– The FTA as negotiated poses a serious threat to food sovereignty and security, as demonstrated by the adverse impacts expected for small producers in the dairy sectors of the respective countries. The promotion of agro-industry and the expansion of production of oil palm and sugar cane, raw materials for biofuels, implies a modification of the use of the soil, a weakening of the peasant sector and the displacement of indigenous and Afro-Colombian communities.
– Colombia exports 94 per cent of its coal, and the EU is the primary importer. The majority of this coal is mined in the departments of Guajira and Cesar. Fully 67 per cent is extracted by European transnational corporations, and this figure will rise if more privileges are granted to investors, as provided for in the FTA. Colombia is the country with the lowest operating costs on the continent, but sees only the negative environmental, social and economic effects of the extractive industry. The Comptroller General has shown that transnational companies do not pay even what it is required of them in law. Yet nothing in the FTA allows for greater control over the companies or their corporate responsibility. On the contrary, multinational companies may sue the Colombian state if it refuses to issue environmental licences for mining, on the grounds that this is an unjustified restriction on investment.
– In Peru and Colombia, mining projects have not properly considered the environmental and social impacts of their operations, as reflected in the cases of Cajamarca (Peru) and Santurban (Colombia), both located in ecologically sensitive areas, and where the local communities in question have registered their rejection of the projects. The impacts of this FTA on the population in general – and especially on rural communities, indigenous peoples, Afro-Colombian communities and women – cannot be resolved through a limited ‘road map’ with no binding relation to the agreement as a whole. At the same time, the critical human rights situation, the violence against trade unions and the continuing threats to human rights defenders with the complicity of the Colombian state remain unresolved. A recent report commissioned by the European Parliament from British academics concludes:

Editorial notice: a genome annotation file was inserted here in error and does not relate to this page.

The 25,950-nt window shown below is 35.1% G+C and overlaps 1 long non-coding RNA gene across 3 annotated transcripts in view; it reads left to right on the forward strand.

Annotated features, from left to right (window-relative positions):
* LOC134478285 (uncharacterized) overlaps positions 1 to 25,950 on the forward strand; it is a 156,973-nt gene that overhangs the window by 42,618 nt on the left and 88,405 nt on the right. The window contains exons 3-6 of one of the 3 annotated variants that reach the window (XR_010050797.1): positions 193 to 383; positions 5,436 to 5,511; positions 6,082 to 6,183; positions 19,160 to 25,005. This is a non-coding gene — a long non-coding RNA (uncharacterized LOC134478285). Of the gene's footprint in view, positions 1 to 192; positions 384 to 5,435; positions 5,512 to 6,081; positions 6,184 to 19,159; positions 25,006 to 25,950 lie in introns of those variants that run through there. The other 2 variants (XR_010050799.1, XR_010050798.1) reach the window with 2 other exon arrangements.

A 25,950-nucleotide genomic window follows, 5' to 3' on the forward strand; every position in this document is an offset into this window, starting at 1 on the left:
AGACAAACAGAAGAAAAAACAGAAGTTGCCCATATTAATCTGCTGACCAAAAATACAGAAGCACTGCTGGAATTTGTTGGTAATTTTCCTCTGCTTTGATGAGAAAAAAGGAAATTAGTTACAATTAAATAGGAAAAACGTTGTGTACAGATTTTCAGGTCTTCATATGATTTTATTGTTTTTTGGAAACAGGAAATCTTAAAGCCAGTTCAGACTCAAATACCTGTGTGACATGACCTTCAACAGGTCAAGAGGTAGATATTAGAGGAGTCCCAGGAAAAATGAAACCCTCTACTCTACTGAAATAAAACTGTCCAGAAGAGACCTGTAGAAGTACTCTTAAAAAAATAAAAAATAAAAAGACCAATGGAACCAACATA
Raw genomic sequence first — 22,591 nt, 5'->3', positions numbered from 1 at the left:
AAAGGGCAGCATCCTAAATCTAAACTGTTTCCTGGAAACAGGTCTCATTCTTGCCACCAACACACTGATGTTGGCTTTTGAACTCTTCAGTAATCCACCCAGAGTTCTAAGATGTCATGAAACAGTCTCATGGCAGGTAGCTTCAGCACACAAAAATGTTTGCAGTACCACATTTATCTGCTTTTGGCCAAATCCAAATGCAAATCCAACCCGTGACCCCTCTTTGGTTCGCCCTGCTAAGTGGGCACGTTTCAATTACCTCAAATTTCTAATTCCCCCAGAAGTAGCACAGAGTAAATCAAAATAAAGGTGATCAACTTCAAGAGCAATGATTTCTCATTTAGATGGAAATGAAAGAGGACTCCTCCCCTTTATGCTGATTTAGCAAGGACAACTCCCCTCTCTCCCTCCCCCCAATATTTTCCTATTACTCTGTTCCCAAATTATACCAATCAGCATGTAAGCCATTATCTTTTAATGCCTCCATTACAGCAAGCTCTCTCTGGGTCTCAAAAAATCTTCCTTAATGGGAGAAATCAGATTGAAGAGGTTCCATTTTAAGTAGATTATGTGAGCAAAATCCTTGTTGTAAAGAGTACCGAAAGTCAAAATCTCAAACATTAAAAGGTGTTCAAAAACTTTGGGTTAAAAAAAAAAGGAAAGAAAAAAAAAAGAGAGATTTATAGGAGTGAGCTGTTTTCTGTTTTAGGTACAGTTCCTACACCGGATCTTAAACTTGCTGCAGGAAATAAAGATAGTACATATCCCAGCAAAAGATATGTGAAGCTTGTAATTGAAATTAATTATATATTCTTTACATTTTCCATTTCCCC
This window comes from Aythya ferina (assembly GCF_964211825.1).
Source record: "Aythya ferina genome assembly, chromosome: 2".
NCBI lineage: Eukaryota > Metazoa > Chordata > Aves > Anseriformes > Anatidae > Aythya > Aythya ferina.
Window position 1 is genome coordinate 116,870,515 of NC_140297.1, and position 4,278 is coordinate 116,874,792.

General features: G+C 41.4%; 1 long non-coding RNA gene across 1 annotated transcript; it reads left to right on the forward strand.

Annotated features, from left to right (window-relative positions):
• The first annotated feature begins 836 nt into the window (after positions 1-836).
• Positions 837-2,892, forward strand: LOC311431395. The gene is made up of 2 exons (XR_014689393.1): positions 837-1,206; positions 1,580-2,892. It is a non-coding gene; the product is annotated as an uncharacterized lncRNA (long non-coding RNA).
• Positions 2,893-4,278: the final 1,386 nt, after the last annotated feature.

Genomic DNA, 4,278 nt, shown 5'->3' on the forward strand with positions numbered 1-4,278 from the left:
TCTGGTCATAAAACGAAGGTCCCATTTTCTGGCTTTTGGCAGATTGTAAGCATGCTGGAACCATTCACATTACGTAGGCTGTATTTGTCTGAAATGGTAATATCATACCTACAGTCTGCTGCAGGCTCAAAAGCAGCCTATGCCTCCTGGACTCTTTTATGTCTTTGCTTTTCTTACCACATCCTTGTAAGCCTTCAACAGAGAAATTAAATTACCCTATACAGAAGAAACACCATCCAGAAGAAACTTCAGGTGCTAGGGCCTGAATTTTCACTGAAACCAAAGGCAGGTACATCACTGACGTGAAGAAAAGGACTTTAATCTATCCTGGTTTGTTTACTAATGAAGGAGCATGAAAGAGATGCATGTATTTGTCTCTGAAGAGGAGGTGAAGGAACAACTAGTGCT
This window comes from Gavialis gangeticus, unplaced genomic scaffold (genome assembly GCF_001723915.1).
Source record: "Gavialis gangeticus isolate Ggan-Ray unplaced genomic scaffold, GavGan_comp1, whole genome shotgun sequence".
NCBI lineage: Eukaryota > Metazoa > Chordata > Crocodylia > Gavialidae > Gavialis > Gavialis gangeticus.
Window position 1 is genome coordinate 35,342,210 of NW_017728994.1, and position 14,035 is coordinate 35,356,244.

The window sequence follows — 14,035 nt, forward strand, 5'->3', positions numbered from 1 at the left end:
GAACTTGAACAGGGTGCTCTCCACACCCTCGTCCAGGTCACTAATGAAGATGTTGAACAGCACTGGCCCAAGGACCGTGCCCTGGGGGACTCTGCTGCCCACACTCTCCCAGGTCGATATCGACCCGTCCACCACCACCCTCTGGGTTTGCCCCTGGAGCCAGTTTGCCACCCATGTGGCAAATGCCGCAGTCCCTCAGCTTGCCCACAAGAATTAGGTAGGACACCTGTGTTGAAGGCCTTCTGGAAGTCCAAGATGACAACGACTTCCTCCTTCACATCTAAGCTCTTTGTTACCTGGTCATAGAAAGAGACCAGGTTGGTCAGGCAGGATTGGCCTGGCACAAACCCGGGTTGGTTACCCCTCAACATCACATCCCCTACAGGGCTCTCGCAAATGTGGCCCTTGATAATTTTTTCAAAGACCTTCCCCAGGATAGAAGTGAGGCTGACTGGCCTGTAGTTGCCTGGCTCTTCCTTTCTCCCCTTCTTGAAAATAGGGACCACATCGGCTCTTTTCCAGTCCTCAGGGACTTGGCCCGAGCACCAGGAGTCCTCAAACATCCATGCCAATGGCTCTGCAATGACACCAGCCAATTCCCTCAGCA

“There is no specific mechanism for monitoring the implementation of the human rights clause, nor a subcommittee dedicated to human rights and democracy issues.” The report underlines that “contrary to the European Parliament’s position, the agreement contains only the most limited references to corporate social responsibility (as areas for cooperation). Nor does it make any reference to ILO Convention No 169 on indigenous and tribunal [sic] rights, to which the sustainability impact assessment makes reference.”
For these and other reasons, the undersigned Andean organisations call on you to vote NO to the ratification of this FTA.